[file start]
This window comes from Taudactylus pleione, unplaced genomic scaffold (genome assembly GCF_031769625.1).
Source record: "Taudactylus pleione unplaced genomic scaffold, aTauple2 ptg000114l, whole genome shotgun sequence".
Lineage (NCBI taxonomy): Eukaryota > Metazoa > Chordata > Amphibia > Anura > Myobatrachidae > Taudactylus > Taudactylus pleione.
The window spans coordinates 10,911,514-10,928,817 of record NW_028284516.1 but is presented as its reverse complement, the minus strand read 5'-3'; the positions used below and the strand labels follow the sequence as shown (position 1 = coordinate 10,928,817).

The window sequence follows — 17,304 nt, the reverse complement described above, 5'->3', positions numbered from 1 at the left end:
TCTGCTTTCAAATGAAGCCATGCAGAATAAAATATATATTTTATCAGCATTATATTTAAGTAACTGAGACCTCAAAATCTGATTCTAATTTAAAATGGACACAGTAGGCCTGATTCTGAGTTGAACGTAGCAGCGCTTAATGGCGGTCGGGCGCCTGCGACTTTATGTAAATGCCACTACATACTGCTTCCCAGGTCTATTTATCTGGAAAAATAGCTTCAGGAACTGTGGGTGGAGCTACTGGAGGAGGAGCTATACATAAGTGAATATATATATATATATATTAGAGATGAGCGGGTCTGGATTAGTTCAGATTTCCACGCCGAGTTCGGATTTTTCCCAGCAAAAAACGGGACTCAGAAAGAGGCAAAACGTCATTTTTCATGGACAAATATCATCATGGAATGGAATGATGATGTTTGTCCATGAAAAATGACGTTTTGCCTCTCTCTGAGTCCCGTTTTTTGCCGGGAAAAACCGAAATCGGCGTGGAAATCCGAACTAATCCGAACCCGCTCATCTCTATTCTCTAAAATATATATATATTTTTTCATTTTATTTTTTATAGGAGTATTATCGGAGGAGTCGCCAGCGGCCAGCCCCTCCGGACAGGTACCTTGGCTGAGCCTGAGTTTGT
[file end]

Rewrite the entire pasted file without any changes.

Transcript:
This window comes from Taudactylus pleione, unplaced genomic scaffold (genome assembly GCF_031769625.1).
Source record: "Taudactylus pleione unplaced genomic scaffold, aTauple2 ptg000114l, whole genome shotgun sequence".
Lineage (NCBI taxonomy): Eukaryota > Metazoa > Chordata > Amphibia > Anura > Myobatrachidae > Taudactylus > Taudactylus pleione.
The window spans coordinates 10,911,514-10,928,817 of record NW_028284516.1 but is presented as its reverse complement, the minus strand read 5'-3'; the positions used below and the strand labels follow the sequence as shown (position 1 = coordinate 10,928,817).

The window sequence follows — 17,304 nt, the reverse complement described above, 5'->3', positions numbered from 1 at the left end:
TCTGCTTTCAAATGAAGCCATGCAGAATAAAATATATATTTTATCAGCATTATATTTAAGTAACTGAGACCTCAAAATCTGATTCTAATTTAAAATGGACACAGTAGGCCTGATTCTGAGTTGAACGTAGCAGCGCTTAATGGCGGTCGGGCGCCTGCGACTTTATGTAAATGCCACTACATACTGCTTCCCAGGTCTATTTATCTGGAAAAATAGCTTCAGGAACTGTGGGTGGAGCTACTGGAGGAGGAGCTATACATAAGTGAATATATATATATATATATTAGAGATGAGCGGGTCTGGATTAGTTCAGATTTCCACGCCGAGTTCGGATTTTTCCCAGCAAAAAACGGGACTCAGAAAGAGGCAAAACGTCATTTTTCATGGACAAATATCATCATGGAATGGAATGATGATGTTTGTCCATGAAAAATGACGTTTTGCCTCTCTCTGAGTCCCGTTTTTTGCCGGGAAAAACCGAAATCGGCGTGGAAATCCGAACTAATCCGAACCCGCTCATCTCTATTCTCTAAAATATATATATATTTTTTCATTTTATTTTTTATAGGAGTATTATCGGAGGAGTCGCCAGCGGCCAGCCCCTCCGGACAGGTACCTTGGCTGAGCCTGAGTTTGT